My maternal grandmother was a truly dreadful person… for that matter, my paternal grandmother was no great shakes either but since she only spoke Spanish — and I didn’t — her literal words are not rooted in my literal memory. My maternal grandmother (MGM hereafter) had been profoundly affected by The Depression of the late 1920’s when she and my equally dreadful maternal grandfather had become forced to adapt to a life that was no longer defined by the extreme wealth they’d grown up with. When that wealth disappeared, the pair left no stone un-turned in attempting to maintain at least some of the lifestyle to which they had both been accustomed, thus laying the foundation for ensuring that my childhood — and that of my sister — would be a living hell.
I have to imagine that must have been a lot for them — folks that had been used to having the very best of whatever-they-wanted — to rein themselves and their desires in. MGM backed her effort up by regularly reminding me, whenever I had the unfortunate occasion of ending up at their house for dinner, should I happen to leave even so few as three green peas on my dinner plate, “Waste not; want not,” lest I become, I suppose, used to my normal upper-middle-class life in the event that I might, one day, lose that privilege as she had lost hers. (I did, by the way, and I didn’t give a damn.)
Who would have thought that not cleaning my plate would turn out to be an ‘issue’ in my life; it was the sexual trafficking that ruined most of it. But that’s another story… and one that, gratefully, has been pretty thoroughly addressed thanks to the particularly unique triggering factor of the recently passed four years. I’m guessing that the enormity of the effects that trafficking had on me simply outshone the following smallish anomaly.
So, back to the peas, ….
I realized just this past Sunday morning, as I was stressing over tossing out no less than an ironically pea-sized dollop of acrylic paint because I had an urgent and much anticipated date, that the whole damn “Waste not; want not” issue was apparently still an integral part of my cellular consciousness because, seriously… there I stood, paintbrush in hand, vacillating between being 15 or so minutes late for a waiting love and a bit of paint that might not be used.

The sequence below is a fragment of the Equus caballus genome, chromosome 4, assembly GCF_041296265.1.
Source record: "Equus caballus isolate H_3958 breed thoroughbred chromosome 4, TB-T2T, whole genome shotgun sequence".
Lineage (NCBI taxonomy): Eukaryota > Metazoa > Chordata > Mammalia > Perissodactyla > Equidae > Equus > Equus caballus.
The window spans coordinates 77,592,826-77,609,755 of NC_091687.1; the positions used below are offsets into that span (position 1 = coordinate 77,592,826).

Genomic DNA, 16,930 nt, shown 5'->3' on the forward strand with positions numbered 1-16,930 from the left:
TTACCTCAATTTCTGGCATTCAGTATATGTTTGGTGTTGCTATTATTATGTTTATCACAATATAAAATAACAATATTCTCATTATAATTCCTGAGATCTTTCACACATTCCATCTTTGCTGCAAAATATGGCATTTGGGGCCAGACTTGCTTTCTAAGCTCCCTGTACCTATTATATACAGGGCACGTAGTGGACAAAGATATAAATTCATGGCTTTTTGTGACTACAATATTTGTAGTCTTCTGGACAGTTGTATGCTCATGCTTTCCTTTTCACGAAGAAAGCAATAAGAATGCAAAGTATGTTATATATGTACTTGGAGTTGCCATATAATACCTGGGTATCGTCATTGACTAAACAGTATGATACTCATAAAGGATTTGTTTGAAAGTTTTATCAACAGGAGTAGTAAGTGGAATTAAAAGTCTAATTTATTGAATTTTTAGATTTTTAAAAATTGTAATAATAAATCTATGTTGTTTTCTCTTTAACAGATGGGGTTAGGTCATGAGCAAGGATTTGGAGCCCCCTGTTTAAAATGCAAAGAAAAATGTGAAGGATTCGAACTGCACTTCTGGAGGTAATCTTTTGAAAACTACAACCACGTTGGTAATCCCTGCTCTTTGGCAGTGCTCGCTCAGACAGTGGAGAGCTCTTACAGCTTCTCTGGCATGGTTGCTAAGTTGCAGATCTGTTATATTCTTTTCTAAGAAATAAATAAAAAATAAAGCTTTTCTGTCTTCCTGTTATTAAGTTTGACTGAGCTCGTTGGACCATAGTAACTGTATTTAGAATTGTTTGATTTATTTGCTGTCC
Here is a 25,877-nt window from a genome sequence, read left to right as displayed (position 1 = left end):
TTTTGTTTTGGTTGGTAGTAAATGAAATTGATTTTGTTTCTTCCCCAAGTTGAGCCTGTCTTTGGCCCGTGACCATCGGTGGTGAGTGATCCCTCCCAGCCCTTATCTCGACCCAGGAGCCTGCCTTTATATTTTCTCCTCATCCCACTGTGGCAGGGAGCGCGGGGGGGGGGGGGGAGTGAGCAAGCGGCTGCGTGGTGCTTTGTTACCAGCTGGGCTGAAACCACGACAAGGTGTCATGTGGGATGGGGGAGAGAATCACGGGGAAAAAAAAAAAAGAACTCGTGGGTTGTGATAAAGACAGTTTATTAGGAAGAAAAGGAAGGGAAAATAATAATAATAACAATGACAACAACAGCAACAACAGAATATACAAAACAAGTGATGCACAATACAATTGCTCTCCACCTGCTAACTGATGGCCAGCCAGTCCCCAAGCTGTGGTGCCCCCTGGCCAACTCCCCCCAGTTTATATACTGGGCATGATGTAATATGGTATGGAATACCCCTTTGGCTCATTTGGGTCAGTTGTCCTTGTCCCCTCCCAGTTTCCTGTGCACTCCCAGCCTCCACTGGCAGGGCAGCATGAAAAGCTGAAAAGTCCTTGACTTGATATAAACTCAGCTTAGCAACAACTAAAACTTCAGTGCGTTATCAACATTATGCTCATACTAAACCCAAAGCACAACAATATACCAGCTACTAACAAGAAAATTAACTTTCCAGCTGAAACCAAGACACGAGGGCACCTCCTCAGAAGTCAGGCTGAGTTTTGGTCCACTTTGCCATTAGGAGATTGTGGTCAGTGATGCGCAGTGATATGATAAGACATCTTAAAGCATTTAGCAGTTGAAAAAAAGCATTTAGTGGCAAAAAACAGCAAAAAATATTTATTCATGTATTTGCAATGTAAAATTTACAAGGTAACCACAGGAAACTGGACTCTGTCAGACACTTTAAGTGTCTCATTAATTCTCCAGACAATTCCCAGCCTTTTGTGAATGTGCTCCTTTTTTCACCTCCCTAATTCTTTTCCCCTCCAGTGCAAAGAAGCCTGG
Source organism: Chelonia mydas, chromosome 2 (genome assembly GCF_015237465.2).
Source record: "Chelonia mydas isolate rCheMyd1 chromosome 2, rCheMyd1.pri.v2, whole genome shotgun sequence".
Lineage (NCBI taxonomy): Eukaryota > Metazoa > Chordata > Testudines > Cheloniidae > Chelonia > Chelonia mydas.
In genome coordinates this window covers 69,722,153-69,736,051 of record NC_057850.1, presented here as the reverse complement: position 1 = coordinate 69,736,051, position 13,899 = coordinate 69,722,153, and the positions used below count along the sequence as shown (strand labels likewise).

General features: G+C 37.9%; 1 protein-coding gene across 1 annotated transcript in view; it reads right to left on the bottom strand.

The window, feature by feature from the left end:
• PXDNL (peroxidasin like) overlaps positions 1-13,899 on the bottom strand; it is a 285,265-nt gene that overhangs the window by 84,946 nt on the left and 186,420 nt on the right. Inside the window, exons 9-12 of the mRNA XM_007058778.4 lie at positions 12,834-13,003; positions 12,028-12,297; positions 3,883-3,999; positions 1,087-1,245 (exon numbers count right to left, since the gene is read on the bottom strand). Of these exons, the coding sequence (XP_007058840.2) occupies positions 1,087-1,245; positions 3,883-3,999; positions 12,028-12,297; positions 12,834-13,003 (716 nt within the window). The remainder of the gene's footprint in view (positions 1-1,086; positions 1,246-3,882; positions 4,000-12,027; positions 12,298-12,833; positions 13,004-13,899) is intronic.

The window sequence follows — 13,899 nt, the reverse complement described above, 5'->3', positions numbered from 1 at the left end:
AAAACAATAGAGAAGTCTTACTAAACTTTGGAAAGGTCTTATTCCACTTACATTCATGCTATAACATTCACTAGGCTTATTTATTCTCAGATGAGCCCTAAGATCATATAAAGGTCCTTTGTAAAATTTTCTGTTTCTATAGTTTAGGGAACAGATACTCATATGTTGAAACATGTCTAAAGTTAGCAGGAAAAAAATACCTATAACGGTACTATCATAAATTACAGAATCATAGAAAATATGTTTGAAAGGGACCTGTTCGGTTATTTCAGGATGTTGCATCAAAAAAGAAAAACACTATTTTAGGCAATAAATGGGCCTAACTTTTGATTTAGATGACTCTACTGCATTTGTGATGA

(Just to clarify: a very small amount of paint can go a very long way — and take a while to execute — when you are doing work that is fairly meticulous, as I had been at the time. See above illustration.)
But there I was, caught between a rock and a hard place… over what? Maybe a pennies-worth of acrylic paint? I had a date. A date I was really, really, really (I cannot stress that enough) looking forward to. I wanted to get ready. I wanted to look great. Yet there I was weighing my being late for something I was really looking forward to against, what? A penny’s worth of paint?
Just Throw It Out, Woman! You’ve got a date with a heaven-sent human being!
That’s when the utter idiocy of what I had unconsciously wandered into hit me: Damn. Fucking MGM. Despite all the “work” I’d done on myself over the last twenty-five years and that old bitch was still in my head.
Well, not no more she isn’t. I’m slow, but I’m not stupid. I believe I may finally have gotten the point!
It may seem like a little thing… but it’s not. I cannot recall how many times in my adult life I have found myself in similar positions, tangled in a web of outdated information that is struggling to maintain its importance in a world where it’s no longer either needed or relevant.
Just when I think I’m “finally” done with it all, I seem to discover that there’s just one… more… thing I need to address. And the quality of my life ratchets up a notch. It’s awesome, really when it’s not feeling just a tad annoying.
I’m always open to the next “best” thing… once I realize it’s there… because I always think I’m “done” on the one hand, but on the other, the journey feels as if it will never end… though at 75 I know better… and that makes the learning curve all the more special.
As someone else from my past used to say, “There’s always better to get.”